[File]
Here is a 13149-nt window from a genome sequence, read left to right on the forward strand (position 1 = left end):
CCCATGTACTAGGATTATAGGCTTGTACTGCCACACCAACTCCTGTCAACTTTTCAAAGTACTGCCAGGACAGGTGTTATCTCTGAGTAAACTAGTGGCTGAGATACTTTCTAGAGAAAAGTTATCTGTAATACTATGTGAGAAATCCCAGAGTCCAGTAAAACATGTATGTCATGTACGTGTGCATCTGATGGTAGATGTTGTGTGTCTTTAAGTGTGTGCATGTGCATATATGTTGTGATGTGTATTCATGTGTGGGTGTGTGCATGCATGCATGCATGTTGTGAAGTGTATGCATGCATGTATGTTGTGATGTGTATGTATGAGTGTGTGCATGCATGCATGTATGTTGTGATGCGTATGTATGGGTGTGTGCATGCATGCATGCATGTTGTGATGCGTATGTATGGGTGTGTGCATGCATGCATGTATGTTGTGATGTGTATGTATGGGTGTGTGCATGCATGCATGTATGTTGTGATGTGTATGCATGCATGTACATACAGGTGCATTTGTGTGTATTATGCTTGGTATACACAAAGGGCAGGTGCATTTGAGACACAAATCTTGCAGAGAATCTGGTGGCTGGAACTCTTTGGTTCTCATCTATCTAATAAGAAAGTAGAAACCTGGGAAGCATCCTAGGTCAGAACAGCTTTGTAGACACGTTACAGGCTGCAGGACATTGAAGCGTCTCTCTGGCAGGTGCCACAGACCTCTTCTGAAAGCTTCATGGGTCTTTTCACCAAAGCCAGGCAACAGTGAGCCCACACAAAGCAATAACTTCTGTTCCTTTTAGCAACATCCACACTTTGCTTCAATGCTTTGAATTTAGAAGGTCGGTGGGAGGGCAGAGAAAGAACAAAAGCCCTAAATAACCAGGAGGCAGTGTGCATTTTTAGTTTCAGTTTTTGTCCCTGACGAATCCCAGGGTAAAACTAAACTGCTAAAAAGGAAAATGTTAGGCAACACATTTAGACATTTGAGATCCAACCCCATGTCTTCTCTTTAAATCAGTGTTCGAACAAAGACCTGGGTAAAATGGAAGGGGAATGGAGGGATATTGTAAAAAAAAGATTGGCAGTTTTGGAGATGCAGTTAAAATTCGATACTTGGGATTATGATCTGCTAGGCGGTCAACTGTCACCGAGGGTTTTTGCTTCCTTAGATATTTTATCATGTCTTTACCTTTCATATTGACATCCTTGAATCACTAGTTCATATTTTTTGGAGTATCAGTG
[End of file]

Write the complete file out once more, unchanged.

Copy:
Here is a 13149-nt window from a genome sequence, read left to right on the forward strand (position 1 = left end):
CCCATGTACTAGGATTATAGGCTTGTACTGCCACACCAACTCCTGTCAACTTTTCAAAGTACTGCCAGGACAGGTGTTATCTCTGAGTAAACTAGTGGCTGAGATACTTTCTAGAGAAAAGTTATCTGTAATACTATGTGAGAAATCCCAGAGTCCAGTAAAACATGTATGTCATGTACGTGTGCATCTGATGGTAGATGTTGTGTGTCTTTAAGTGTGTGCATGTGCATATATGTTGTGATGTGTATTCATGTGTGGGTGTGTGCATGCATGCATGCATGTTGTGAAGTGTATGCATGCATGTATGTTGTGATGTGTATGTATGAGTGTGTGCATGCATGCATGTATGTTGTGATGCGTATGTATGGGTGTGTGCATGCATGCATGCATGTTGTGATGCGTATGTATGGGTGTGTGCATGCATGCATGTATGTTGTGATGTGTATGTATGGGTGTGTGCATGCATGCATGTATGTTGTGATGTGTATGCATGCATGTACATACAGGTGCATTTGTGTGTATTATGCTTGGTATACACAAAGGGCAGGTGCATTTGAGACACAAATCTTGCAGAGAATCTGGTGGCTGGAACTCTTTGGTTCTCATCTATCTAATAAGAAAGTAGAAACCTGGGAAGCATCCTAGGTCAGAACAGCTTTGTAGACACGTTACAGGCTGCAGGACATTGAAGCGTCTCTCTGGCAGGTGCCACAGACCTCTTCTGAAAGCTTCATGGGTCTTTTCACCAAAGCCAGGCAACAGTGAGCCCACACAAAGCAATAACTTCTGTTCCTTTTAGCAACATCCACACTTTGCTTCAATGCTTTGAATTTAGAAGGTCGGTGGGAGGGCAGAGAAAGAACAAAAGCCCTAAATAACCAGGAGGCAGTGTGCATTTTTAGTTTCAGTTTTTGTCCCTGACGAATCCCAGGGTAAAACTAAACTGCTAAAAAGGAAAATGTTAGGCAACACATTTAGACATTTGAGATCCAACCCCATGTCTTCTCTTTAAATCAGTGTTCGAACAAAGACCTGGGTAAAATGGAAGGGGAATGGAGGGATATTGTAAAAAAAAGATTGGCAGTTTTGGAGATGCAGTTAAAATTCGATACTTGGGATTATGATCTGCTAGGCGGTCAACTGTCACCGAGGGTTTTTGCTTCCTTAGATATTTTATCATGTCTTTACCTTTCATATTGACATCCTTGAATCACTAGTTCATATTTTTTGGAGTATCAGTG